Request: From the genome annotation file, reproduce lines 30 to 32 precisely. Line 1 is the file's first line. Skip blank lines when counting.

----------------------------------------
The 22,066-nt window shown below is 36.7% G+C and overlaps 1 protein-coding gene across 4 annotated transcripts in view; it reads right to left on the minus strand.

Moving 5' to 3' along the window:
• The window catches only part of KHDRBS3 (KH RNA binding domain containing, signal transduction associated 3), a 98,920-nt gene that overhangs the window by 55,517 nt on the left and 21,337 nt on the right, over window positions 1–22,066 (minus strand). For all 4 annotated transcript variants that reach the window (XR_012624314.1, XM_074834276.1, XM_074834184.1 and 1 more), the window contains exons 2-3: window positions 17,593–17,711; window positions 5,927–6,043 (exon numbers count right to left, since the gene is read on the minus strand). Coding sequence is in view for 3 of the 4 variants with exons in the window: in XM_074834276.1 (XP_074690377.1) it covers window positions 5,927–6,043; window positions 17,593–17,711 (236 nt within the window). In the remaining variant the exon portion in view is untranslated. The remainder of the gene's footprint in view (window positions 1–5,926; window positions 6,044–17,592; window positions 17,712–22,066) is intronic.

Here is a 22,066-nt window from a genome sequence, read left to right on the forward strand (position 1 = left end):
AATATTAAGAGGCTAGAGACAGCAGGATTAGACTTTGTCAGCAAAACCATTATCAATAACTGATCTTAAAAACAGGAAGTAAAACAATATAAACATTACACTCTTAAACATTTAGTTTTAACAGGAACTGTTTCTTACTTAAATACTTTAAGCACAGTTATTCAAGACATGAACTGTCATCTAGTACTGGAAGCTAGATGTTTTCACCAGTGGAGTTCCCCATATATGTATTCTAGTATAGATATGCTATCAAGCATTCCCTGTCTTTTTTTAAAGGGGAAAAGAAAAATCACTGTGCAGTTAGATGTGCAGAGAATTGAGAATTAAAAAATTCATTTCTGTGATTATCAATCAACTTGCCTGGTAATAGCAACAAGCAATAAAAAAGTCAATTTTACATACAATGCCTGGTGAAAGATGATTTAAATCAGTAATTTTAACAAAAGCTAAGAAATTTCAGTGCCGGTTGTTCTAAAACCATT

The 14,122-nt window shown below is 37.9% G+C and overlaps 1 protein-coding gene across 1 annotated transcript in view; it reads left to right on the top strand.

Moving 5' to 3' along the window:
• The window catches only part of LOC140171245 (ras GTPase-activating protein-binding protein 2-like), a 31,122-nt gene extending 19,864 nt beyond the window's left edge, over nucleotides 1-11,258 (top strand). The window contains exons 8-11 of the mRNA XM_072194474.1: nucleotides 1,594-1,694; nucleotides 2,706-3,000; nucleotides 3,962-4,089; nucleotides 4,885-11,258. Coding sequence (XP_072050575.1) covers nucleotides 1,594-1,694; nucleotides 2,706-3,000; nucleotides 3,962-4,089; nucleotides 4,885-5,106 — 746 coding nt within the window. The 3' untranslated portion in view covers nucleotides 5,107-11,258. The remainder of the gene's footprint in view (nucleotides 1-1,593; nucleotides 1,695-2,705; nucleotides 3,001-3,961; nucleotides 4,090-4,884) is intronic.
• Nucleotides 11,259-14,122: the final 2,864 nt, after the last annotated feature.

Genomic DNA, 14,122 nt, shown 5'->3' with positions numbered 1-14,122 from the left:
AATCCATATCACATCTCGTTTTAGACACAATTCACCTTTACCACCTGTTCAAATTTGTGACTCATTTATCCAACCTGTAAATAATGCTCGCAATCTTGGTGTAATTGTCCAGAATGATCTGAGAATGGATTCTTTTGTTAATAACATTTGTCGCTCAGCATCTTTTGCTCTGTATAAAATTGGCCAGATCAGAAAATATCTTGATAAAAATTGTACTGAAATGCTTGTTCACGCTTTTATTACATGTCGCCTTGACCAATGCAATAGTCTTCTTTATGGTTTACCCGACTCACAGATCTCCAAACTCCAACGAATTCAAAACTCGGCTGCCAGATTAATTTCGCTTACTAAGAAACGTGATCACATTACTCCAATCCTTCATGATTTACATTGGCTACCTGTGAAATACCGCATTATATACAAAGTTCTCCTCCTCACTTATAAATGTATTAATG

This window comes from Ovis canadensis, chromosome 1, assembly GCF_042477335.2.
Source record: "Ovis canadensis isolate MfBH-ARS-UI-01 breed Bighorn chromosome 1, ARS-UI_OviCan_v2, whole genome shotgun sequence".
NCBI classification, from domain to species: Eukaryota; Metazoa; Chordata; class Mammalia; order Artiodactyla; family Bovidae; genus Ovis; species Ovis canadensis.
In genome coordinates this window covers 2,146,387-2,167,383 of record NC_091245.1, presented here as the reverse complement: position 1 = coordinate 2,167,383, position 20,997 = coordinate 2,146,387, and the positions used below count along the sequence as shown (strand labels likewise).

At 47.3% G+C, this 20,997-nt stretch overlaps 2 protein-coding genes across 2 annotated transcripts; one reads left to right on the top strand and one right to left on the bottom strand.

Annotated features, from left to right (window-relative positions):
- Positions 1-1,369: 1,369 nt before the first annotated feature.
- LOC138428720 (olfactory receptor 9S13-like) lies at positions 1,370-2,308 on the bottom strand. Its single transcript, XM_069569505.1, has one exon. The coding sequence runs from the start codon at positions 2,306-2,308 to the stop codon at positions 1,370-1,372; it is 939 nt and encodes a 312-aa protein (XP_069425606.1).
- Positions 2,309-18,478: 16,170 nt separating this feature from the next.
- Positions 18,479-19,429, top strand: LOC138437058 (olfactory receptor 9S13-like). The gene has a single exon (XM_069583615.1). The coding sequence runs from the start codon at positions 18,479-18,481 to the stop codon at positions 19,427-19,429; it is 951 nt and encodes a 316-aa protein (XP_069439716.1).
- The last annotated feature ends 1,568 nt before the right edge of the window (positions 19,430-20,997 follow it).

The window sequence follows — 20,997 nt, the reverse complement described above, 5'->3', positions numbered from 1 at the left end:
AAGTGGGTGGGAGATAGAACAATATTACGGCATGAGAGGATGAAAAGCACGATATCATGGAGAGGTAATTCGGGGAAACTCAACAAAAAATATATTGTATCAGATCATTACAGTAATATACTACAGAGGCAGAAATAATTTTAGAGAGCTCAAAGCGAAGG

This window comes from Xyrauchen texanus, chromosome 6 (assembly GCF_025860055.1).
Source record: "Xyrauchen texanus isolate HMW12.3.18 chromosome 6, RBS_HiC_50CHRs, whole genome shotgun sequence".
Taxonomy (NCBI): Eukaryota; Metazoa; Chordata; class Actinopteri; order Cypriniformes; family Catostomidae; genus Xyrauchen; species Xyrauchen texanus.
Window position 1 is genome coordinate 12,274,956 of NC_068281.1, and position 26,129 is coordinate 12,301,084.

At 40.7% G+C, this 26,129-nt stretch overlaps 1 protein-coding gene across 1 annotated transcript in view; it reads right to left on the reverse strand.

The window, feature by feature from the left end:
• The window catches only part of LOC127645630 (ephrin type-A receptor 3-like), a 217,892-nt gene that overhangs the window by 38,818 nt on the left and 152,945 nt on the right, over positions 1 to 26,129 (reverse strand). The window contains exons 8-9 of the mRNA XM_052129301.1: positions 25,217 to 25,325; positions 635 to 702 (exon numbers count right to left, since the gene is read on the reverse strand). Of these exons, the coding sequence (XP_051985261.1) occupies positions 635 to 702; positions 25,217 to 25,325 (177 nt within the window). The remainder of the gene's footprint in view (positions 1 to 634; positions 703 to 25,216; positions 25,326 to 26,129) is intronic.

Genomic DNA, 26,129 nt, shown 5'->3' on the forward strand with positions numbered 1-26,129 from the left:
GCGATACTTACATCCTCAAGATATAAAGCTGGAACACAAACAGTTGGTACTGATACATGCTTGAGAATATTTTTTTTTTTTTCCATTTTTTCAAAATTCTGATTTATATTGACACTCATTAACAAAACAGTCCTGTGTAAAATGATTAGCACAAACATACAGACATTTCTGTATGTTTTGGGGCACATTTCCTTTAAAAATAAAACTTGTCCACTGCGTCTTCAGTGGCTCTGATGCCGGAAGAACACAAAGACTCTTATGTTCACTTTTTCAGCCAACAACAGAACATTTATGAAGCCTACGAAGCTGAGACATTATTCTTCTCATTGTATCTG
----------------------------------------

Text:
The window, feature by feature from the left end:
• The window catches only part of LOC127645630 (ephrin type-A receptor 3-like), a 217,892-nt gene that overhangs the window by 38,818 nt on the left and 152,945 nt on the right, over positions 1 to 26,129 (reverse strand). The window contains exons 8-9 of the mRNA XM_052129301.1: positions 25,217 to 25,325; positions 635 to 702 (exon numbers count right to left, since the gene is read on the reverse strand). Of these exons, the coding sequence (XP_051985261.1) occupies positions 635 to 702; positions 25,217 to 25,325 (177 nt within the window). The remainder of the gene's footprint in view (positions 1 to 634; positions 703 to 25,216; positions 25,326 to 26,129) is intronic.

Genomic DNA, 26,129 nt, shown 5'->3' on the forward strand with positions numbered 1-26,129 from the left: